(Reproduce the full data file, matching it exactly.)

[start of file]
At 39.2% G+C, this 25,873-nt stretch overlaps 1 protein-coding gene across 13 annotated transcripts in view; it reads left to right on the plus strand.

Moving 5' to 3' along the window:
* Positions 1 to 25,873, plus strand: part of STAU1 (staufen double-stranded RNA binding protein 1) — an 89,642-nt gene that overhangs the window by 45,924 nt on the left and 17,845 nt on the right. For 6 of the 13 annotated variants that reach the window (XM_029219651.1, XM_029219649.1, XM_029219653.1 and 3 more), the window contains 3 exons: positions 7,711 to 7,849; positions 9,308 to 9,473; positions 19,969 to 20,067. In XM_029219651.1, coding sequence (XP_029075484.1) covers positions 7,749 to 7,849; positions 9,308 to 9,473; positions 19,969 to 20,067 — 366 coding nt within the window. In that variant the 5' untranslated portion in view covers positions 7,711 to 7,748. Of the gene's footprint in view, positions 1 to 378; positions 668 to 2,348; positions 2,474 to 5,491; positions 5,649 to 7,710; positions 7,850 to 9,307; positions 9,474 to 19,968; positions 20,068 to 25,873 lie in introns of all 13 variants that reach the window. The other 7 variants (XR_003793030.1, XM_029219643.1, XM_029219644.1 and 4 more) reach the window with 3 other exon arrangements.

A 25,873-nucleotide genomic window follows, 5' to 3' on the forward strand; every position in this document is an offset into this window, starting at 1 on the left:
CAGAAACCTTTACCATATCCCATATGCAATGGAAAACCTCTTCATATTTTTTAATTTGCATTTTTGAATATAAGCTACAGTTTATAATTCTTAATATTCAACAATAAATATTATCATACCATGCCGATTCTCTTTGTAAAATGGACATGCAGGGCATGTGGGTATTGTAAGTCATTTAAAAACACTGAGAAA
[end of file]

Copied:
At 39.2% G+C, this 25,873-nt stretch overlaps 1 protein-coding gene across 13 annotated transcripts in view; it reads left to right on the plus strand.

Moving 5' to 3' along the window:
* Positions 1 to 25,873, plus strand: part of STAU1 (staufen double-stranded RNA binding protein 1) — an 89,642-nt gene that overhangs the window by 45,924 nt on the left and 17,845 nt on the right. For 6 of the 13 annotated variants that reach the window (XM_029219651.1, XM_029219649.1, XM_029219653.1 and 3 more), the window contains 3 exons: positions 7,711 to 7,849; positions 9,308 to 9,473; positions 19,969 to 20,067. In XM_029219651.1, coding sequence (XP_029075484.1) covers positions 7,749 to 7,849; positions 9,308 to 9,473; positions 19,969 to 20,067 — 366 coding nt within the window. In that variant the 5' untranslated portion in view covers positions 7,711 to 7,748. Of the gene's footprint in view, positions 1 to 378; positions 668 to 2,348; positions 2,474 to 5,491; positions 5,649 to 7,710; positions 7,850 to 9,307; positions 9,474 to 19,968; positions 20,068 to 25,873 lie in introns of all 13 variants that reach the window. The other 7 variants (XR_003793030.1, XM_029219643.1, XM_029219644.1 and 4 more) reach the window with 3 other exon arrangements.

A 25,873-nucleotide genomic window follows, 5' to 3' on the forward strand; every position in this document is an offset into this window, starting at 1 on the left:
CAGAAACCTTTACCATATCCCATATGCAATGGAAAACCTCTTCATATTTTTTAATTTGCATTTTTGAATATAAGCTACAGTTTATAATTCTTAATATTCAACAATAAATATTATCATACCATGCCGATTCTCTTTGTAAAATGGACATGCAGGGCATGTGGGTATTGTAAGTCATTTAAAAACACTGAGAAA